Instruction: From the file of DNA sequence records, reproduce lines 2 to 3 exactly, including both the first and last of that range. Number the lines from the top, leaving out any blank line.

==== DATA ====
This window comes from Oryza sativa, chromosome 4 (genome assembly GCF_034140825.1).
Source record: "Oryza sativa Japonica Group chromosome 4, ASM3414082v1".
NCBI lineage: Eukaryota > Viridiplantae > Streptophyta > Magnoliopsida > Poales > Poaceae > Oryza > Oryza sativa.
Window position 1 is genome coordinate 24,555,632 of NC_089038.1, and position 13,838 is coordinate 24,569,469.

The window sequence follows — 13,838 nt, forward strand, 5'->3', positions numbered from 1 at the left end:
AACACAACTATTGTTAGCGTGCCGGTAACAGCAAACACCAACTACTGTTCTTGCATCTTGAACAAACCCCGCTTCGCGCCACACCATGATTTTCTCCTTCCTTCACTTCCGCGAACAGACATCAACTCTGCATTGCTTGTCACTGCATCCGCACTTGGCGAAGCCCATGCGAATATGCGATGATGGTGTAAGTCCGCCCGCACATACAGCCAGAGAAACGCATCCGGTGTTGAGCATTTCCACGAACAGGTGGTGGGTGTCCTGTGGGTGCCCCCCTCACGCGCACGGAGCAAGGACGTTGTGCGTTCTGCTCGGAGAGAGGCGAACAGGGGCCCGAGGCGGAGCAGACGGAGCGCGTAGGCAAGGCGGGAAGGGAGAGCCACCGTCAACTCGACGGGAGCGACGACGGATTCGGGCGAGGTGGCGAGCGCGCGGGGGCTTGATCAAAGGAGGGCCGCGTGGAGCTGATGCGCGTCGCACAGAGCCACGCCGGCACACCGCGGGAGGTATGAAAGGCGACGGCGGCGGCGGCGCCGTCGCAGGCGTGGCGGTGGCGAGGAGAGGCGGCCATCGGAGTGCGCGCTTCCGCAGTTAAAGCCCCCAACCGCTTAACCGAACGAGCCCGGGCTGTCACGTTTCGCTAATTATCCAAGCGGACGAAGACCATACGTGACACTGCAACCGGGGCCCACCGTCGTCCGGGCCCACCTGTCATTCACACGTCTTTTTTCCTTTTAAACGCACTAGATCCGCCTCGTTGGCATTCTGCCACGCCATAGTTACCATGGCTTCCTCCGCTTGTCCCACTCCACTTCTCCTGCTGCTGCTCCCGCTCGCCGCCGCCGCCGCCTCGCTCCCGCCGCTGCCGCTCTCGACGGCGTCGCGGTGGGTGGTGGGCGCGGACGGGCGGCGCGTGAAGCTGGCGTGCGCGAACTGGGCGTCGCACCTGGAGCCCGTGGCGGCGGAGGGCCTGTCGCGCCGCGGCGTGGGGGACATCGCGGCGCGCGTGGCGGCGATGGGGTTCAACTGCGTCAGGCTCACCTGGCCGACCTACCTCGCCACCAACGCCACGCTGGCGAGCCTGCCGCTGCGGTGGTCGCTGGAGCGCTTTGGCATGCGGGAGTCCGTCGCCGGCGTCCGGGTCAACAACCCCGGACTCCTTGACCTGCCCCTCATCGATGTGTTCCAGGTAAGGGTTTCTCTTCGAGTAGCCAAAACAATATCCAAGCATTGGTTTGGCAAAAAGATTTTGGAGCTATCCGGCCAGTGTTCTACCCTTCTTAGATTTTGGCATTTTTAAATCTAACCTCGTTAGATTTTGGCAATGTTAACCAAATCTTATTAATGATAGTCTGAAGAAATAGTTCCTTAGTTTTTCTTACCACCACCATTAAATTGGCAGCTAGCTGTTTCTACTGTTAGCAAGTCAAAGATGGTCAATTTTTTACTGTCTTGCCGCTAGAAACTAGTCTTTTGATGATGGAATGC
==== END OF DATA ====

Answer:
Source record: "Oryza sativa Japonica Group chromosome 4, ASM3414082v1".
NCBI lineage: Eukaryota > Viridiplantae > Streptophyta > Magnoliopsida > Poales > Poaceae > Oryza > Oryza sativa.